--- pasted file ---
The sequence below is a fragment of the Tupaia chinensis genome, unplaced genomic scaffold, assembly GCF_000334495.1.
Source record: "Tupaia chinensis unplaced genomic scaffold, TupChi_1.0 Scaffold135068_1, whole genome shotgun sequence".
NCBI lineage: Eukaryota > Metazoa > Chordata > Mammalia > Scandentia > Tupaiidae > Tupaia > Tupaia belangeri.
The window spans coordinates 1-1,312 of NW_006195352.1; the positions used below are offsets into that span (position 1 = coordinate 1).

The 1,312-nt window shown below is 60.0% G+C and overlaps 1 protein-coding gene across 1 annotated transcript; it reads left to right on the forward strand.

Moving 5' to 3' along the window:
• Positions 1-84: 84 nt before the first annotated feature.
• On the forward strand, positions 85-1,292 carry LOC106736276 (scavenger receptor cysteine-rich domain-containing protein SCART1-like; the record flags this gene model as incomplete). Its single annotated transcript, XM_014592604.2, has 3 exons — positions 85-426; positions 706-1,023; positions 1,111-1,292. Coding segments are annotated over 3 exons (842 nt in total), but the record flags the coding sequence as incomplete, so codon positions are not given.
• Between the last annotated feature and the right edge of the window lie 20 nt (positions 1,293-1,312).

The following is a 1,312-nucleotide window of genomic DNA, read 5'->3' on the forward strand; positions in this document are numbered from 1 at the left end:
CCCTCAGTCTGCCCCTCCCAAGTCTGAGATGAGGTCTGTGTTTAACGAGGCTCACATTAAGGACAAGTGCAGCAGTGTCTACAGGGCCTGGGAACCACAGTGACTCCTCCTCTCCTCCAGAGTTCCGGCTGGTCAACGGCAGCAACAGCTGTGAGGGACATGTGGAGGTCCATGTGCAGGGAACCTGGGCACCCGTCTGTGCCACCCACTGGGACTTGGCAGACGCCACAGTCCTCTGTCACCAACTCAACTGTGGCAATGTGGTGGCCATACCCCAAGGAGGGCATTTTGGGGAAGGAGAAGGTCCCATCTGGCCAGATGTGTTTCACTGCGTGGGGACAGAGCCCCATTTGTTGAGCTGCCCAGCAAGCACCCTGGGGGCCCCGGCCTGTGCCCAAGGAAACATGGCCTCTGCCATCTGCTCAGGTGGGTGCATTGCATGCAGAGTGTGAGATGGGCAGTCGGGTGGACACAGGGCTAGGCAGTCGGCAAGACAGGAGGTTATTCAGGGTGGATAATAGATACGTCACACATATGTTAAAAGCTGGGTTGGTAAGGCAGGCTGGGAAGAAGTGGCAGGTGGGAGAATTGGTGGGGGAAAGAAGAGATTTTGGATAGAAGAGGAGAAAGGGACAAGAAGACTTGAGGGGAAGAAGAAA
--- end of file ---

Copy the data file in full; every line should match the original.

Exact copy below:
The sequence below is a fragment of the Tupaia chinensis genome, unplaced genomic scaffold, assembly GCF_000334495.1.
Source record: "Tupaia chinensis unplaced genomic scaffold, TupChi_1.0 Scaffold135068_1, whole genome shotgun sequence".
NCBI lineage: Eukaryota > Metazoa > Chordata > Mammalia > Scandentia > Tupaiidae > Tupaia > Tupaia belangeri.
The window spans coordinates 1-1,312 of NW_006195352.1; the positions used below are offsets into that span (position 1 = coordinate 1).

The 1,312-nt window shown below is 60.0% G+C and overlaps 1 protein-coding gene across 1 annotated transcript; it reads left to right on the forward strand.

Moving 5' to 3' along the window:
• Positions 1-84: 84 nt before the first annotated feature.
• On the forward strand, positions 85-1,292 carry LOC106736276 (scavenger receptor cysteine-rich domain-containing protein SCART1-like; the record flags this gene model as incomplete). Its single annotated transcript, XM_014592604.2, has 3 exons — positions 85-426; positions 706-1,023; positions 1,111-1,292. Coding segments are annotated over 3 exons (842 nt in total), but the record flags the coding sequence as incomplete, so codon positions are not given.
• Between the last annotated feature and the right edge of the window lie 20 nt (positions 1,293-1,312).

The following is a 1,312-nucleotide window of genomic DNA, read 5'->3' on the forward strand; positions in this document are numbered from 1 at the left end:
CCCTCAGTCTGCCCCTCCCAAGTCTGAGATGAGGTCTGTGTTTAACGAGGCTCACATTAAGGACAAGTGCAGCAGTGTCTACAGGGCCTGGGAACCACAGTGACTCCTCCTCTCCTCCAGAGTTCCGGCTGGTCAACGGCAGCAACAGCTGTGAGGGACATGTGGAGGTCCATGTGCAGGGAACCTGGGCACCCGTCTGTGCCACCCACTGGGACTTGGCAGACGCCACAGTCCTCTGTCACCAACTCAACTGTGGCAATGTGGTGGCCATACCCCAAGGAGGGCATTTTGGGGAAGGAGAAGGTCCCATCTGGCCAGATGTGTTTCACTGCGTGGGGACAGAGCCCCATTTGTTGAGCTGCCCAGCAAGCACCCTGGGGGCCCCGGCCTGTGCCCAAGGAAACATGGCCTCTGCCATCTGCTCAGGTGGGTGCATTGCATGCAGAGTGTGAGATGGGCAGTCGGGTGGACACAGGGCTAGGCAGTCGGCAAGACAGGAGGTTATTCAGGGTGGATAATAGATACGTCACACATATGTTAAAAGCTGGGTTGGTAAGGCAGGCTGGGAAGAAGTGGCAGGTGGGAGAATTGGTGGGGGAAAGAAGAGATTTTGGATAGAAGAGGAGAAAGGGACAAGAAGACTTGAGGGGAAGAAGAAA